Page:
October 20, 2004 : Are there cultural limits to any area’s ability to absorb new people?

Two recent CBC news items are worthy of note.

(1) The first was an item on the CBC’s World Report yesterday (October 19).
It looked at an Arizona Citizens’ Proposition 200 called “Protect Arizona Now” to defend the people of Arizona from a daily inflow of 4000 illegal immigrants who cross Arizona’s southern border with Mexico.

(A recent Time Magazine story stated that many of these people are Mexicans, but border arrests have revealed that a significant number of these illegal entrants are Latinos from other countries, Afghans, Russians, Chinese and people from the Middle East. The Arizona Citizens’ group estimates the illegal alien population in Arizona to be around 500,000. It also estimates the annual cost of providing public benefits to illegal aliens at $1 Billion. It states that illegal immigration causes economic hardship for people in Arizona, contradicts federal law, undermines border security and demeans the value of American citizenship.)

The CBC report stated that “Arizona is in the midst of a charged debate over illegal immigration” and that “A ballot proposition has set off a divisive contest in the state”. The CBC report added that “The proposition would force immigrants to prove citizenship before they receive any kind of state or local public service. Government workers who don’t enforce the law could themselves end up in jail”.

The CBC reporter interviewed a number of people on both sides of the debate. The reporter also noted that a flood of money had poured into the state to influence the vote. (The Citizens’ group has repeatedly stated that it has very little money, and that its opponents are wildly outspending them.)

The CBC reporter provided a good outsider’s look at the Arizona Citizens’ issue, but he failed to grasp the bigger picture. Arizona is but one of a number of American states that are reeling from a massive inflow (especially in the last 10 years) in the number of illegal immigrants to their areas. The Arizona Citizens’ proposition deals only with illegals. If passed, it would add to existing law by requiring that people provide proof of citizenship before they vote. Illegals would still be eligible for a host of generous benefits, but the state would continue to deny illegals other benefits available only to citizens. It would also require that state and local government employees report violations of federal immigration laws. At the moment, those laws are not being uniformly enforced.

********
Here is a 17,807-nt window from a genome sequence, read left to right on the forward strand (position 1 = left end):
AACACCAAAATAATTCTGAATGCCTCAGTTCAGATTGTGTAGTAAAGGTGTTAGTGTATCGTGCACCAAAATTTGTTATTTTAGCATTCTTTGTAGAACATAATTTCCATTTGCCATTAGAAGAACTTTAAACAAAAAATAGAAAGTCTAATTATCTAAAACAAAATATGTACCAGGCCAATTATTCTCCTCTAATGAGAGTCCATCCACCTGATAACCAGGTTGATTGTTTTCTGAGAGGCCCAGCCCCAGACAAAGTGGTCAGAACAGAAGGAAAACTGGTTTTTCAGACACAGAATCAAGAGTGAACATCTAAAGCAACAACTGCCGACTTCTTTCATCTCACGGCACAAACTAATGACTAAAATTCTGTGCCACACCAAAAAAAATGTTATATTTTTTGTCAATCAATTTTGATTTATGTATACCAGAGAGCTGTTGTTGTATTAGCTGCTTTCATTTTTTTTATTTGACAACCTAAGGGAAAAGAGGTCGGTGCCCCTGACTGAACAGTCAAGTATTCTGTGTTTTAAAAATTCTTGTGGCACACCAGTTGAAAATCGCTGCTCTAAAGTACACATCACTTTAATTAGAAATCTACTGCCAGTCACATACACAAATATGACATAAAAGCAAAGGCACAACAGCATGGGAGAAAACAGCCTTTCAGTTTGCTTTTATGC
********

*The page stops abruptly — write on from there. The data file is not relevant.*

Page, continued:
The Arizona proposition is chiefly about the blatant failure of the American federal government to protect its own borders and its citizens within those borders.

The Arizona proposition also raises a large human question: Are there limits to the generosity and the cultural absorptive capacity of any group? In other words, is there a point at which the demands and numbers of newcomers become too great for the host group to bear? Is there a point at which any host group must feel that its own generosity is being abused and its own identity is being endangered by the sheer numbers of newcomers?

(2) A second CBC news item this morning (October 20) is also worthy of note. The item stated that prominent CBC staffers would be travelling across Canada to explore Canada’s multiculturalism and diversity. This action of the CBC is quite a contrast to the action of the Arizona Citizens’ group. The CBC attempts to provide Canadians with good news coverage of national and international significance. But its announcement that it will devote time to “exploring multiculturalism and diversity” reveals that it does not really understand the significance of these words.

The terms “multiculturalism” and “diversity” are used in Arizona, Canada and many other parts of the western world. The words are the immigration industry’s positive spin on mass immigration policies in Canada and many other countries. As a number of countries are finding out, the results of these movements will be the erasing of the local population and the replacing of it by an outside group. In other words, the true meanings of “multiculturalism” and “diversity” are “erasing” and “replacing” the local population. No place can withstand the inflows proposed for Canada, the U.S.A. and other western countries.

The illegal immigrant mess in Arizona is similar to the legal/illegal mess in many other parts of the U.S.A., in many European cities such as Rotterdam and London and in Canada’s three major immigrant receiving areas: Toronto, Vancouver and Montreal. An enormous inflow is overwhelming the environment, the economic infrastructure and the local cultural group.

If the CBC were capable of seeing what is going on in Canada, it would not be organizing Sycophants’ Picnics like the ones it is planning to stage.
What is going on should be a reason for widespread shame, and a reason for a CBC series devoted to the deceit and corruption that permeates the entire immigration issue. The CBC should not be obsequiously celebrating an insidious and massive demographic transformation in Canada—especially when no credible evidence has ever been presented for the transformation.

If elected officials had been doing their jobs in Arizona, there would have been no need for a Citizens’ Proposition on the November, 2004 ballot. If Canadian elected officials had been doing their jobs and if the CBC had been informing Canadians (rather than acting as the propaganda arm for Canada’s immigration industry), the immigration morass that the country finds itself in would never have happened.

Canadian elected officials at all levels have to take major corrective actions to remedy the immigration issue.